The Race has learned further details about the Ferrari SF21 since its online launch earlier on Wednesday.
The re-engineered rear end has been made on the basis of trying to emulate as closely as possible what Mercedes did with its rear suspension layout last year – but within the limitation of 2021’s two-token upgrade limit from each team’s 2020 car.
Switching to such a layout from Ferrari’s conventional 2020 suspension is quite a feat of ingenuity as it would normally require changes to both the gearbox and the rear crash structure – which would incur more than the permitted two-token development spend.
Ferrari has managed to achieve much the same effect with just a gearbox casing change. The crash structure remains as was.
The big innovation of last year’s Mercedes was to reverse the lower rear wishbone so that what had been the heavily-forwarded angled front leg became a heavily-angled rear leg.
This had the effect of sweeping the whole suspension back to create more volume for the airflow in the very powerful area between the rear wheel and lower bodywork. The benefits of that were arguably made even greater this year when the regulation restrictions were made to the rear floor area to reduce downforce.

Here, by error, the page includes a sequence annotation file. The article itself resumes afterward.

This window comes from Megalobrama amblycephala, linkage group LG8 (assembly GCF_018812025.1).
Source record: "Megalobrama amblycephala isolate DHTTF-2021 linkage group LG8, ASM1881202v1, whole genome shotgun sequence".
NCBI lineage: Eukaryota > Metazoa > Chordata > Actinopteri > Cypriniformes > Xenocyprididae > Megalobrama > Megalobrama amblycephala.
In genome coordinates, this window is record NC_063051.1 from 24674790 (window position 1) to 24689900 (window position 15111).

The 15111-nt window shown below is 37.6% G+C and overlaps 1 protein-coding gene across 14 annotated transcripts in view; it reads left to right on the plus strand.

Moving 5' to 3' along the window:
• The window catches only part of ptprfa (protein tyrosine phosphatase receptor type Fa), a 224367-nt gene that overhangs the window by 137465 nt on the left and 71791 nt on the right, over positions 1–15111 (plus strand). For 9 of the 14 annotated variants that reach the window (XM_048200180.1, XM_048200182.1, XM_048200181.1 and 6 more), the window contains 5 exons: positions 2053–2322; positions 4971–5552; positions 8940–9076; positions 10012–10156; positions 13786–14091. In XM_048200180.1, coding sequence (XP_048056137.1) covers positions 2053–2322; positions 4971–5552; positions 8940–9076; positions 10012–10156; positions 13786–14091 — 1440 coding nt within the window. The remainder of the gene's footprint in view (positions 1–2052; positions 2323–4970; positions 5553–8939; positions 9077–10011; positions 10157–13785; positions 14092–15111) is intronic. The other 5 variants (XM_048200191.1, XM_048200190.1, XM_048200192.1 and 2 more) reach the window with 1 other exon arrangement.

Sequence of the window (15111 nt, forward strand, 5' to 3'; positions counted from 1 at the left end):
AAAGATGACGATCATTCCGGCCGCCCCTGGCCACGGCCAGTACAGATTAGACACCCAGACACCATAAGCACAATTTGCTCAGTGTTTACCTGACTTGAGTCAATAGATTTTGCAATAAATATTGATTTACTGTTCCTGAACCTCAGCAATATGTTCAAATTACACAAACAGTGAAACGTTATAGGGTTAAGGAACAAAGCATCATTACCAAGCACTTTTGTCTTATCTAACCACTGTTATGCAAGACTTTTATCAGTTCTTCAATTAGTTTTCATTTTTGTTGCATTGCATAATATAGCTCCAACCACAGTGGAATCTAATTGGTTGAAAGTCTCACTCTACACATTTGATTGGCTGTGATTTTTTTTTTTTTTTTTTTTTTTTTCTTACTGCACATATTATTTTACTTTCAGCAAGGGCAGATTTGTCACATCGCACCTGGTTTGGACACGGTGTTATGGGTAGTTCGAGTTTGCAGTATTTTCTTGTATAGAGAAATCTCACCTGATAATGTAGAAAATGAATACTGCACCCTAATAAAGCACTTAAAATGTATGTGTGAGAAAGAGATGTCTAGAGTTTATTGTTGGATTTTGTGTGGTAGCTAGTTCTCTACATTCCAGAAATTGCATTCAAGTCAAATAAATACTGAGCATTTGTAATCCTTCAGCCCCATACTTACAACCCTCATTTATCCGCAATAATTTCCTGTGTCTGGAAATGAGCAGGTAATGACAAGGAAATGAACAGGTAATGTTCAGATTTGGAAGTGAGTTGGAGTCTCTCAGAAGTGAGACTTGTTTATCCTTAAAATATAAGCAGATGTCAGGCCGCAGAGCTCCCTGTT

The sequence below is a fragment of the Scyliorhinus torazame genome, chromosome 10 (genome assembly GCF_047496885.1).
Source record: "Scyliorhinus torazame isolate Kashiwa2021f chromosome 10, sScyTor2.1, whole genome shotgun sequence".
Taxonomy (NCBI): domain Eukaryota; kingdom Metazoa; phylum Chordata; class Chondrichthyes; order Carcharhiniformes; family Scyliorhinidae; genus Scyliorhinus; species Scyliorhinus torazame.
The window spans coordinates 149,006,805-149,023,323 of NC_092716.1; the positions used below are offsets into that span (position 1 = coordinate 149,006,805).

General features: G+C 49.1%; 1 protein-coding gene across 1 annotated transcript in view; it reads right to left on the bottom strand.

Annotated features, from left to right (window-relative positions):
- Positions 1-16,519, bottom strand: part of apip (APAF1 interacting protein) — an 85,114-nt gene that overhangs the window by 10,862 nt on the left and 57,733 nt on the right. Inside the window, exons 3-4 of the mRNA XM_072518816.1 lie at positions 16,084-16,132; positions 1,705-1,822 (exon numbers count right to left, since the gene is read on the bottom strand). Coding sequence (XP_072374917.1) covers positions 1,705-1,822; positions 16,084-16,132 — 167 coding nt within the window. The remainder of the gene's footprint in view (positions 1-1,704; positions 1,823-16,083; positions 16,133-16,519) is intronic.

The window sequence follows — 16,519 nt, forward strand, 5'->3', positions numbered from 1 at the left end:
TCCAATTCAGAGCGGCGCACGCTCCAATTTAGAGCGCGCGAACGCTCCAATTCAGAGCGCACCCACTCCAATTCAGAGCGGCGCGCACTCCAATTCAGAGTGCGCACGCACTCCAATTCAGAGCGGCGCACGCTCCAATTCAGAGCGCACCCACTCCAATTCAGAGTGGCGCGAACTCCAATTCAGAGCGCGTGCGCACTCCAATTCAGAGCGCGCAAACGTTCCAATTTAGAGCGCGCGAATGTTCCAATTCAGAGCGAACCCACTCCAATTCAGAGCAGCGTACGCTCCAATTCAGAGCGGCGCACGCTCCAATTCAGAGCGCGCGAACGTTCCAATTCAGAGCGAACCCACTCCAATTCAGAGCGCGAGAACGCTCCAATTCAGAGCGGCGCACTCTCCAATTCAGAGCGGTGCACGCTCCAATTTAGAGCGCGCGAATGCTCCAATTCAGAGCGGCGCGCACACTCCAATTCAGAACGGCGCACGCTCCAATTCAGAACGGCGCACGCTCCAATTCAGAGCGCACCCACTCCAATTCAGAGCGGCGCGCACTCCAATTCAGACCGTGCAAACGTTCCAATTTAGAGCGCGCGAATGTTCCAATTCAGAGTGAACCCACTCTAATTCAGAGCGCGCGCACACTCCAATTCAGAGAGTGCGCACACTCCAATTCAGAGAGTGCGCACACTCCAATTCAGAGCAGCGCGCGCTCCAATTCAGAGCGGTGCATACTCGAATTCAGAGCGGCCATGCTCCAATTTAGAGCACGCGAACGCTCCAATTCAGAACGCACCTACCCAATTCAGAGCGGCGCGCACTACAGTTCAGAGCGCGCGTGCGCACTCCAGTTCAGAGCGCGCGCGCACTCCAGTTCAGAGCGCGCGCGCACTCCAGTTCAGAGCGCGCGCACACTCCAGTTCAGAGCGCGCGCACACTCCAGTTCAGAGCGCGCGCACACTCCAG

Because of the two token limits Ferrari has not been able to do it in quite the same way as Mercedes. So instead of mounting the rear leg into the crash structure – which was the Mercedes solution – Ferrari has instead created a longer gearbox casing stretching back into that area and mounted the suspension leg onto that – still much further back than before but without being mounted onto the crash structure.
Spending the tokens on a gearbox change has allowed Ferrari to make a further significant change. The differential has been raised so as to create deeper side channels in that aerodynamically-sensitive area. The new casing incorporates that change too.
Regarding the power unit, gains in excess of 20bhp have been made though that would still appear to leave it some way short of reclaiming the power that was lost to the 2020 tec directives.
The power unit retains a conventional combined turbine/compressor at the back of the engine and is not a Mercedes/Honda-style split turbo. The intercooler has been re-sited however and this has enabled the tighter contours of the engine cover.